As if divorce wasn’t difficult enough, if you have children, you bear the additional burden of sharing the decision with your kids. There are some best practices about how to broach and discuss the issue.
Choose Your Words
Even if you’re on bad terms with your spouse, try to come up with similar statements to introduce the issue. Â If you’re struggling to come up with the right words, consider scheduling an appointment with a therapists or even a religious advisor. Your words mean a lot, and you want both of you on the same page to limit confusion and hurt for the children. Although you and your spouse may be unable to agree on little else, for the sake of your children, try to find some common ground.
Keep It Neutral
Children will definitely ask questions, and in the initial shock they will push you on your decision. Limit any cutting comments about the other parent, or details they don’t need to know. For example, it’s best to avoid discussions of any indiscretions or what you view as “failings” by the other spouse. With your own heightened emotions, it can be difficult to remain emotionally in check, but a brief slip could make things worse for your kids. If you think both you and your spouse can manage to present this to kids together, this is a wise decision. Witnessing animosity between parents will only amplify the children’s upset feelings. Working together, even if it’s only for thirty minutes or so to present them with the news, might help set the tone for your interactions. If you are able to cooperate with your former spouse appropriately, you’ll limit the amount of disturbances in the lives of the children.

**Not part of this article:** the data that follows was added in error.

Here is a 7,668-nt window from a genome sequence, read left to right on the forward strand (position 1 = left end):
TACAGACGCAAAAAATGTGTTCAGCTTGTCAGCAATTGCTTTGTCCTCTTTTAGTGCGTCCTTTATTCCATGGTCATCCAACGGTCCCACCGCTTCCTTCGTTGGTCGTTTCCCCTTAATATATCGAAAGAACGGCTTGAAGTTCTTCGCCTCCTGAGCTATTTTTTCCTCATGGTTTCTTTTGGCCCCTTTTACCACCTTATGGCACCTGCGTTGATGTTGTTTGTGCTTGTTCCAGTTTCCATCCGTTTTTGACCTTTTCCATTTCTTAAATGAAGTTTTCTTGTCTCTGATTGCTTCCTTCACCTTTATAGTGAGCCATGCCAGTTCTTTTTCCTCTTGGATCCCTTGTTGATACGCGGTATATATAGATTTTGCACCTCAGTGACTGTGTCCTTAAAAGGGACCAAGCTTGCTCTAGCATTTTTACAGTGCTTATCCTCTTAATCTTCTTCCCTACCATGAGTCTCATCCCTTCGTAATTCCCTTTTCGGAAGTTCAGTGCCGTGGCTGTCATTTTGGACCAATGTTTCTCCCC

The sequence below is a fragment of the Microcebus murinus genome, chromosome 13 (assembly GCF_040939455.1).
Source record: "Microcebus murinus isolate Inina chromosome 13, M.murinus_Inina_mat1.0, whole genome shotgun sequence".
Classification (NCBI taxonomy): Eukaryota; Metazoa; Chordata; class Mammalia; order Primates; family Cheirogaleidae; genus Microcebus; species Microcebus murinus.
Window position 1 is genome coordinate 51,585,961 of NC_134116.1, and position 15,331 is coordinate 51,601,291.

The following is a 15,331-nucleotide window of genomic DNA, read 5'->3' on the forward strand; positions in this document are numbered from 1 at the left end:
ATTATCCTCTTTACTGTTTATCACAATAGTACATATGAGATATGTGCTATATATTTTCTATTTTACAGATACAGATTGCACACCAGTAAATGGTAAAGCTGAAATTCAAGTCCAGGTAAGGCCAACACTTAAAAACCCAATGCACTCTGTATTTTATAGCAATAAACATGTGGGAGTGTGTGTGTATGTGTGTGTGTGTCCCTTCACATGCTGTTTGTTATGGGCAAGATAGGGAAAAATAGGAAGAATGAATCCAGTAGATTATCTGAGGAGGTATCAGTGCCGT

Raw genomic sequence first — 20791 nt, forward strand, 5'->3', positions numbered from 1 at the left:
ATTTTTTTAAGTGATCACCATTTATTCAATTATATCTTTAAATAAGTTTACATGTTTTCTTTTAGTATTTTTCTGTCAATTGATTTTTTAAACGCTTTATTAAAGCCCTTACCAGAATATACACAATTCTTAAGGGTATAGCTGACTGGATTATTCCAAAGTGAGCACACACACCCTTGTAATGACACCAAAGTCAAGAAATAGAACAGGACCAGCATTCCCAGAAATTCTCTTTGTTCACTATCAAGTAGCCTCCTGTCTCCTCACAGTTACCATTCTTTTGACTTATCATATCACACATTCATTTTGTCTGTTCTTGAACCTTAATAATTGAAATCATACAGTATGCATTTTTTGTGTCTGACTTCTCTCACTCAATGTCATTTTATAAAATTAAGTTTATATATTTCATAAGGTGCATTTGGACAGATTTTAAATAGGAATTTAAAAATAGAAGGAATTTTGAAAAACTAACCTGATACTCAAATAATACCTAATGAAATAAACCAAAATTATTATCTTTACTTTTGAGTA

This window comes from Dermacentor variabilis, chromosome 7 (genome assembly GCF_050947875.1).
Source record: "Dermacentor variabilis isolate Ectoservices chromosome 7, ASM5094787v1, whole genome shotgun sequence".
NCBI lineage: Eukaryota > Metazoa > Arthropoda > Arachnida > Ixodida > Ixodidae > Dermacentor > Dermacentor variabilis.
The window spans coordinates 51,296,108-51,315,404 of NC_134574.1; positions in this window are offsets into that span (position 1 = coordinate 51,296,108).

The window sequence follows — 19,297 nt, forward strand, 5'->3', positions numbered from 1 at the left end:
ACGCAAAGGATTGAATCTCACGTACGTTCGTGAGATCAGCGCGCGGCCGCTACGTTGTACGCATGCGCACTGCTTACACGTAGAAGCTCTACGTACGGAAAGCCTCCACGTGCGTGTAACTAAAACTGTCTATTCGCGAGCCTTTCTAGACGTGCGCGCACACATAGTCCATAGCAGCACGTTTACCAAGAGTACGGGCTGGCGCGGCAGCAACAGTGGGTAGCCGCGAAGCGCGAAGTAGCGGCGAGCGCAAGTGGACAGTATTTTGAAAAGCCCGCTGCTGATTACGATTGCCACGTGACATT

Be Honest- But Gently So
When you get pushback from the kids, be honest that it’s very unlikely things will change. The more calm and understanding you are about answering their questions appropriately, the less tension will exist between you and your kids, and also between you and your soon-to-be former spouse. Give them a heads up about some of the ways life will be different now. Beware that these are very difficult conversations and many kids will break down at this point. Don’t give them a laundry list of the overhaul that’s about to happen – just introduce a few changes. They’ll feel more in the loop and you won’t overwhelm them by taking a ride on an emotional rollercoaster.
Realizing that parents are splitting up can be difficult words for any child to hear. Something to reiterate and maintain as a theme throughout the divorce is that you love your children. There will be behavioral problems and possibly even acting out (or other problems that might be noticed by the kid’s school or other adults). It can be a tremendous challenge to help children adjust to this life, but your ability to connect with them and reinforce how much you care about them is critical.